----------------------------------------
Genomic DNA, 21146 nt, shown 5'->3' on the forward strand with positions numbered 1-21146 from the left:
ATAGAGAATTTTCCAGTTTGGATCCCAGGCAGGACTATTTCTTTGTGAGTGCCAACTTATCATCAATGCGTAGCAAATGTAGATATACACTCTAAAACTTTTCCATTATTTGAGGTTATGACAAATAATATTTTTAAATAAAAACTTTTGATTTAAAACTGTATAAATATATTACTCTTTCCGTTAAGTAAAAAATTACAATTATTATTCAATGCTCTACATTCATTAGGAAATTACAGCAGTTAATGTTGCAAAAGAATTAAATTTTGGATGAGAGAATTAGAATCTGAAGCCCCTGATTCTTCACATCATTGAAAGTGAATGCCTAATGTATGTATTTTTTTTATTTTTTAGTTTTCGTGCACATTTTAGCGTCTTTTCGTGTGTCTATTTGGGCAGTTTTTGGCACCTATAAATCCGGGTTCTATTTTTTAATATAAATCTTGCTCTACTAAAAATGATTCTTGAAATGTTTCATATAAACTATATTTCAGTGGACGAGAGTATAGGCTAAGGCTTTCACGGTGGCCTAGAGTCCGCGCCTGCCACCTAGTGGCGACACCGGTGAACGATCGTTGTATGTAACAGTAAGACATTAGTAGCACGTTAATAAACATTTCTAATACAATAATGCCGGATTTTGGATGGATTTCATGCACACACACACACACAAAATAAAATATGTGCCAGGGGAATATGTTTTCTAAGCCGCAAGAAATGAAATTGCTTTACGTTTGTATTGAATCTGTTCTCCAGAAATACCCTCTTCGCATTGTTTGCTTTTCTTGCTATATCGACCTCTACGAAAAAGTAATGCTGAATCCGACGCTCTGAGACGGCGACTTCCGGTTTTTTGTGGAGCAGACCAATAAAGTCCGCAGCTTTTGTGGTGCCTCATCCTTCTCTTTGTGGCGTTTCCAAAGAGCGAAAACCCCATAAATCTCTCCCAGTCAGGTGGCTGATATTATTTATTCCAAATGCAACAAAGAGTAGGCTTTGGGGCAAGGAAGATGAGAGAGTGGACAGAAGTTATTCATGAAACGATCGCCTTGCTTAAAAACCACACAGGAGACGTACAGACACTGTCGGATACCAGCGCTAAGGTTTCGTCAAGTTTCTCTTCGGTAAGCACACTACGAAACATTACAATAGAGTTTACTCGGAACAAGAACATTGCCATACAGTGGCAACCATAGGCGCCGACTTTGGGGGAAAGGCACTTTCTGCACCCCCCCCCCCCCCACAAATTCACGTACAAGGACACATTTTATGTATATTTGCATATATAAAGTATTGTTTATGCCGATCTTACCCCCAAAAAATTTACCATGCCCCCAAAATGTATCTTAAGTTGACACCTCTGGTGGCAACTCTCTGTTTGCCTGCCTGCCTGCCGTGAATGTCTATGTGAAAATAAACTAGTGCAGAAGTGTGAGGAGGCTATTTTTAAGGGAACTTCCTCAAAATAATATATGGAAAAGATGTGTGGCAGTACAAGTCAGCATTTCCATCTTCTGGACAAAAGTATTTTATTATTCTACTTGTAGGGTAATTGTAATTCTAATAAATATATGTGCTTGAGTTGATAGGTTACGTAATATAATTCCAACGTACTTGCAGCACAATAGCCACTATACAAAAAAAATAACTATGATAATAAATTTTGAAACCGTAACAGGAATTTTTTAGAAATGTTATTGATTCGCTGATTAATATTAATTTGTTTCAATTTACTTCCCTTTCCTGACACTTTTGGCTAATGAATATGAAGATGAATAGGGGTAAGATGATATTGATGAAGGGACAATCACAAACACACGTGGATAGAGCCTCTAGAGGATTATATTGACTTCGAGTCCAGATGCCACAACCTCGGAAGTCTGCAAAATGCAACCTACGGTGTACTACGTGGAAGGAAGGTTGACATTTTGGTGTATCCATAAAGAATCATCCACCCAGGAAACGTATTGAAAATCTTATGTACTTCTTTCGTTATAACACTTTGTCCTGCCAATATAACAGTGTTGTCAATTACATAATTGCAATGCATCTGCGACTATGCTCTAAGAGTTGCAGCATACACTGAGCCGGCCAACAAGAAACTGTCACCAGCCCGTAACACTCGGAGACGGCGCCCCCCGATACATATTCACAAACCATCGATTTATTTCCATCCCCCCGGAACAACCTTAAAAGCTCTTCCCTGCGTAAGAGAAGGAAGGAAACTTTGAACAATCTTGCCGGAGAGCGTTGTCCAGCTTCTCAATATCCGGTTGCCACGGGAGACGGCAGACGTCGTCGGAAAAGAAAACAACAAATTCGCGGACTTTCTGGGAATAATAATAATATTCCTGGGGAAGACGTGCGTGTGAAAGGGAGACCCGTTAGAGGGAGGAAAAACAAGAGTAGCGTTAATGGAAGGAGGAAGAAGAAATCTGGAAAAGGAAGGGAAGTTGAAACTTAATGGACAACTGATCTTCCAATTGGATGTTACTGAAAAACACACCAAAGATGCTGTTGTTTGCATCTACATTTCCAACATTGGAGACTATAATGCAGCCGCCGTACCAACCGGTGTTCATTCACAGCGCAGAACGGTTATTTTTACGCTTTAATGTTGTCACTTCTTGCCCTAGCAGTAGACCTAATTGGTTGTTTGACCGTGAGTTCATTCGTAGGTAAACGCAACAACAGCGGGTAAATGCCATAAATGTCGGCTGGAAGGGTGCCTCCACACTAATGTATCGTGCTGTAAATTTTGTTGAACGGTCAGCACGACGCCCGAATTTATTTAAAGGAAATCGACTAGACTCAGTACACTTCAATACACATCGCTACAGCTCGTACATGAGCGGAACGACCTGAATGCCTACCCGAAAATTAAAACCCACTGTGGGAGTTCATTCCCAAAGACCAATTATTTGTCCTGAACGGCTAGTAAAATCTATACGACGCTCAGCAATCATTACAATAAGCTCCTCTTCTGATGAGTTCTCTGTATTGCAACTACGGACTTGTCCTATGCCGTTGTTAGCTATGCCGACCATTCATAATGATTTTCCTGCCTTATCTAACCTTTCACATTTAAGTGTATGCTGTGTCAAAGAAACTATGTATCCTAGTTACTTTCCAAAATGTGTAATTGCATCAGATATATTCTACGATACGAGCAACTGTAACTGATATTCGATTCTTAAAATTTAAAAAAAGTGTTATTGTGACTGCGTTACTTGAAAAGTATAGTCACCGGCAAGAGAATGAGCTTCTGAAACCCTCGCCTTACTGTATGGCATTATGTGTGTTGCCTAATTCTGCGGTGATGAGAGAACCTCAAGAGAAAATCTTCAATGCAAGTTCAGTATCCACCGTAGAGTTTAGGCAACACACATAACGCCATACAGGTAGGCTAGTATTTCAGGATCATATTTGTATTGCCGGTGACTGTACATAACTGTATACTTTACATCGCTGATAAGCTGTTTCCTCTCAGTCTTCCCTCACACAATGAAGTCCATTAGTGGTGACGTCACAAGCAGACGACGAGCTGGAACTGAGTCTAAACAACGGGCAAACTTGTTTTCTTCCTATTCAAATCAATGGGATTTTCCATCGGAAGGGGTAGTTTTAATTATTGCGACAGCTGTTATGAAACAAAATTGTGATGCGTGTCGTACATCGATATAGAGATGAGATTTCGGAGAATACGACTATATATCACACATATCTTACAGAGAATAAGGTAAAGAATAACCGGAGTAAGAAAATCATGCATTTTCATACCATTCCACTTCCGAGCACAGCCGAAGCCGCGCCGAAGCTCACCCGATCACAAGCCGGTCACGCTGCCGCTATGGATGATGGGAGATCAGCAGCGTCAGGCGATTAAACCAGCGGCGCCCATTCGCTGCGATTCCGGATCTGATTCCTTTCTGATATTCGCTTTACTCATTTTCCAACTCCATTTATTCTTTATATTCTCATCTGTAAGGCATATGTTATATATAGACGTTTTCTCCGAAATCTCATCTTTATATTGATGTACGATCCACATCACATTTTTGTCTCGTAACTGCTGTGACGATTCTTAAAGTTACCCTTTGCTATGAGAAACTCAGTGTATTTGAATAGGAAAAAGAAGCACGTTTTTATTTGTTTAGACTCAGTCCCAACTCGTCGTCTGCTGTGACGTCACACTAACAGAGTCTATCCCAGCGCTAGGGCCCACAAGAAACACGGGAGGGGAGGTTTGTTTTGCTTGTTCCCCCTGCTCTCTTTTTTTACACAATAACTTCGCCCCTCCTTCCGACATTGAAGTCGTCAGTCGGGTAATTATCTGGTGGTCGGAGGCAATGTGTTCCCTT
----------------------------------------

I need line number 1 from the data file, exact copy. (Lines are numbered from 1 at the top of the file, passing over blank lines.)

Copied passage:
Genomic DNA, 21146 nt, shown 5'->3' on the forward strand with positions numbered 1-21146 from the left: